11.0 Analytical Procedures [Reserved]

12.0 Data Analysis and Calculations

Data Reduction for Time-Exception Regulations. For a time-exception regulation, reduce opacity observations as follows: Count the number of observations above the applicable standard and multiply that number by 0.25 to determine the minutes of emissions above the target opacity.

13.0 Method Performance

13.1 Time-Exception Regulations. “Opacity Errors for Averaging and Non-Averaging Data Reduction and Reporting Techniques” analyzed the time errors associated with false compliance or false non-compliance determinations resulting from a sample of 1110 opacity readings with 6-minute observation periods. The study applied a 20 percent opacity standard. Fifty-one percent of the data showed zero error in time determinations. The standard deviation was 97.5 seconds for the 6-minute time period.

13.1.1 Overall, the study showed a negative bias. Each reading is associated with a 15-second block of time. The readings were multiplied by 15 seconds and the resulting time spent above the standard was compared to the transmissometer results. The average amount of time that observations deviated from the transmissometer's determinations was -8.3 seconds. Seventy percent of the time determinations were either correct or underestimated the time of excess emissions. Consequently, a larger percentage of noncompliance periods would be reported as compliant periods rather than compliant periods reported as violations.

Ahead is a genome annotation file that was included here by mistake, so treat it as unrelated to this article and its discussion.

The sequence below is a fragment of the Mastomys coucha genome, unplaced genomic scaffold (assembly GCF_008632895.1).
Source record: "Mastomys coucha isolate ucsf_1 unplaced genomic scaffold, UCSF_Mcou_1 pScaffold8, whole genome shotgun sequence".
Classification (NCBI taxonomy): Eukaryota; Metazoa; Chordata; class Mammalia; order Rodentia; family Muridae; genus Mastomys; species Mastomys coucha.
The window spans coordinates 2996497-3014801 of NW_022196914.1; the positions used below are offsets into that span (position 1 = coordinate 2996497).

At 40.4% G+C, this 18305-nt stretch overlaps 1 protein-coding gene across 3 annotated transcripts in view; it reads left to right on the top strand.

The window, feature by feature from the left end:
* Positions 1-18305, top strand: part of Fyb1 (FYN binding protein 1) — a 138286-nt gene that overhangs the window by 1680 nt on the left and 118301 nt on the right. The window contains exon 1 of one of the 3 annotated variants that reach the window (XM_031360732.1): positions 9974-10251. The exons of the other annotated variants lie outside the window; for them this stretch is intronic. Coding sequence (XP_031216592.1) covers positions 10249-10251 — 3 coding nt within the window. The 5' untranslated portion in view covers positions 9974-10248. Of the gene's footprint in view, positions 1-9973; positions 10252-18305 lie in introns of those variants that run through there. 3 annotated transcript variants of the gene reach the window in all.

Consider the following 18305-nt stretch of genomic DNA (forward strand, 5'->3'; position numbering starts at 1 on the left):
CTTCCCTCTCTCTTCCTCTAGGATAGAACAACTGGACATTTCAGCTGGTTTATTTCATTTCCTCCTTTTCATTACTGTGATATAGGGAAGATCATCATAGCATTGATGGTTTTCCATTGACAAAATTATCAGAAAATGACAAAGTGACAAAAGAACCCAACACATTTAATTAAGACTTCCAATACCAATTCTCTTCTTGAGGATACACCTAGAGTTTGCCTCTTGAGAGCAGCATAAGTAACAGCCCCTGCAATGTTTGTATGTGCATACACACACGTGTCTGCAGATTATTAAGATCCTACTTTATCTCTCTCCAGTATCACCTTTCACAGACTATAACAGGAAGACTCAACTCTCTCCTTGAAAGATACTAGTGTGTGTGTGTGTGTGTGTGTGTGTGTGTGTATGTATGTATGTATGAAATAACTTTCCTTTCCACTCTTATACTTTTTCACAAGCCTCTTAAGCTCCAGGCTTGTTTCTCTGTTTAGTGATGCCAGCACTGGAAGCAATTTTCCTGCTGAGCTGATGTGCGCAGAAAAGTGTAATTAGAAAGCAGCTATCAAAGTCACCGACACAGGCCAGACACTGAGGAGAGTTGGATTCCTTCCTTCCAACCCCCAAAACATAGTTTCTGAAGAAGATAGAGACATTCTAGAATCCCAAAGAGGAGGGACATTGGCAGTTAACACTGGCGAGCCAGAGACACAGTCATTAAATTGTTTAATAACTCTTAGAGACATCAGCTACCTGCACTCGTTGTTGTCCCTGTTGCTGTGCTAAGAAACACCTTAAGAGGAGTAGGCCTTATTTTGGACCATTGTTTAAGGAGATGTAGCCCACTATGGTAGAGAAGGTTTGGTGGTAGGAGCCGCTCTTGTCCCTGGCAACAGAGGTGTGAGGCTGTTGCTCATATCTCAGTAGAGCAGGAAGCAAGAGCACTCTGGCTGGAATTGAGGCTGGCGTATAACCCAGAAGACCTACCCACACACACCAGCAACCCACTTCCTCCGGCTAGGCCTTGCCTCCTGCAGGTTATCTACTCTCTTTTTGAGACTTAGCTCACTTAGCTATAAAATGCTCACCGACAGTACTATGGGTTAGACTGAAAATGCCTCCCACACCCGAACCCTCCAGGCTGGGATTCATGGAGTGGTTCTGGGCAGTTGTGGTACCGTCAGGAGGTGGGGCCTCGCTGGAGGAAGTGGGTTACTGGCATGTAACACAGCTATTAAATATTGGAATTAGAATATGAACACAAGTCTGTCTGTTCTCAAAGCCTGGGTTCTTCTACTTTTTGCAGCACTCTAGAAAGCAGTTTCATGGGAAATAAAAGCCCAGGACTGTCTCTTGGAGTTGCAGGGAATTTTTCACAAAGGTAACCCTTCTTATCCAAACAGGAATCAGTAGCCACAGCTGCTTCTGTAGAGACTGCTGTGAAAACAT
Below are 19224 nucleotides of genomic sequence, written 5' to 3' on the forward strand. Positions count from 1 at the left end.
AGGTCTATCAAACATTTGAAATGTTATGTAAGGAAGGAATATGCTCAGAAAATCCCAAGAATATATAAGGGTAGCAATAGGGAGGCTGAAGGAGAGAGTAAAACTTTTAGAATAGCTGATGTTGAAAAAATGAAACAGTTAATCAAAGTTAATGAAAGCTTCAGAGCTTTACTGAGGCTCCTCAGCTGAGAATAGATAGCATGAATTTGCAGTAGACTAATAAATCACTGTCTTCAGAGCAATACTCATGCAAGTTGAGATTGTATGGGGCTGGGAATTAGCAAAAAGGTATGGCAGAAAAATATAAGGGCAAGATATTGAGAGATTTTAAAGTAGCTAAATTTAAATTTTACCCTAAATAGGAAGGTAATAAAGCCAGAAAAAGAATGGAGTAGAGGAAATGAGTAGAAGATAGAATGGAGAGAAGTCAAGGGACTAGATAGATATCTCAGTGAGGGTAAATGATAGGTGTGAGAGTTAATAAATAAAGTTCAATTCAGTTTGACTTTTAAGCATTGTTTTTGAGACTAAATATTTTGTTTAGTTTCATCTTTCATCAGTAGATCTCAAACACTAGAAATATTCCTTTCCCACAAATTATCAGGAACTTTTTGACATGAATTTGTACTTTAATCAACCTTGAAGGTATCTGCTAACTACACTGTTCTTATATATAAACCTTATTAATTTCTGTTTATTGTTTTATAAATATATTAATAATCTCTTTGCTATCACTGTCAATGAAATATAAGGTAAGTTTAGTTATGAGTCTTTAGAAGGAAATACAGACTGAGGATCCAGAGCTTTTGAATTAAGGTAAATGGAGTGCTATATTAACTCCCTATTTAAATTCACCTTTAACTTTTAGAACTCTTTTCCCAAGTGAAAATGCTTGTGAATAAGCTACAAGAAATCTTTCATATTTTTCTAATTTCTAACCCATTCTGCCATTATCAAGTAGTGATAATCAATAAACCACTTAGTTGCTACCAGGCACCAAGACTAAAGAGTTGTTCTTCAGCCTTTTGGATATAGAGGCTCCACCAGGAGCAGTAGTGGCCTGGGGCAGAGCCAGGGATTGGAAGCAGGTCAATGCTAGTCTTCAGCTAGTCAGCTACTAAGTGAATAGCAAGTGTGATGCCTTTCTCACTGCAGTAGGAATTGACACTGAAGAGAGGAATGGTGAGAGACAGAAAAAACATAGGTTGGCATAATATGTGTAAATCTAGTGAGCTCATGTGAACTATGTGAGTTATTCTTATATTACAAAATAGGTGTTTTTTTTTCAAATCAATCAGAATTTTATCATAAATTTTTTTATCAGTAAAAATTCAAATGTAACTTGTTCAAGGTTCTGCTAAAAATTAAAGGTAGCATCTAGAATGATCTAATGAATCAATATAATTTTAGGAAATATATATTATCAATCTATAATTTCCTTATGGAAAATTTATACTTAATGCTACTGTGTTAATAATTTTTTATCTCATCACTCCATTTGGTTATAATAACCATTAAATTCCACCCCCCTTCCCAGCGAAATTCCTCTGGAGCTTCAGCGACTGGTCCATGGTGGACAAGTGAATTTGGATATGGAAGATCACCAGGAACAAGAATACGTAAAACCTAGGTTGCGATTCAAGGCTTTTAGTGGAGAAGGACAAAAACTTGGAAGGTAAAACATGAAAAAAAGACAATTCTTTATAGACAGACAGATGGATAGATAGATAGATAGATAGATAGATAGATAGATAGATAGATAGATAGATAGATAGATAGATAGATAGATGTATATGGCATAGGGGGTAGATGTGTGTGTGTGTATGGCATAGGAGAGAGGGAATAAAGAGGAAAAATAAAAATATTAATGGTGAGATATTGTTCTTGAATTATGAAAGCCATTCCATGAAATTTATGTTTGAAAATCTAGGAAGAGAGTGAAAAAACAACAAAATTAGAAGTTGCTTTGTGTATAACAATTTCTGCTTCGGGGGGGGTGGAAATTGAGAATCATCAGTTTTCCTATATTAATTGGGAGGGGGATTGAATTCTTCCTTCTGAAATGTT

13.1.2 Some time-exception regulations reduce the data by averaging over 1-minute periods and then counting those minutes above the standard. This data reduction procedure results in a less stringent standard than determinations resulting from data reduction procedures of Method 203B.

14.0 Pollution Prevention [Reserved]

15.0 Waste Management [Reserved]

16.0 Alternative Procedures [Reserved]

17.0 References

The references are the same as specified in Section 17 of Method 203A.

18.0 Tables, Diagrams, Flowcharts, and Validation Data [Reserved]

Method 203C—Visual Determination of Opacity of Emissions From Stationary Sources for Instantaneous Limitation Regulations

1.0 Scope and Application

What is Method 203C?

Method 203C is an example test method suitable for State Implementation Plans (SIPs) and is applicable to the determination of the opacity of emissions from sources of visible emissions for regulations with an instantaneous opacity limitation. An instantaneous opacity limitation is an opacity limit which is never to be exceeded.

Method 203C is virtually identical to EPA's Method 9 of 40 CFR Part 60, Appendix A, except for 5-second reading intervals and the data-reduction procedures, which have been modified for instantaneous limitation regulations. The certification procedures for Start Printed Page 55127this method are virtually identical to Method 9. An example visible emission observation form and instructions for its use can be found in reference 7 of Section 17 of Method 203A.

2.0 Summary of Method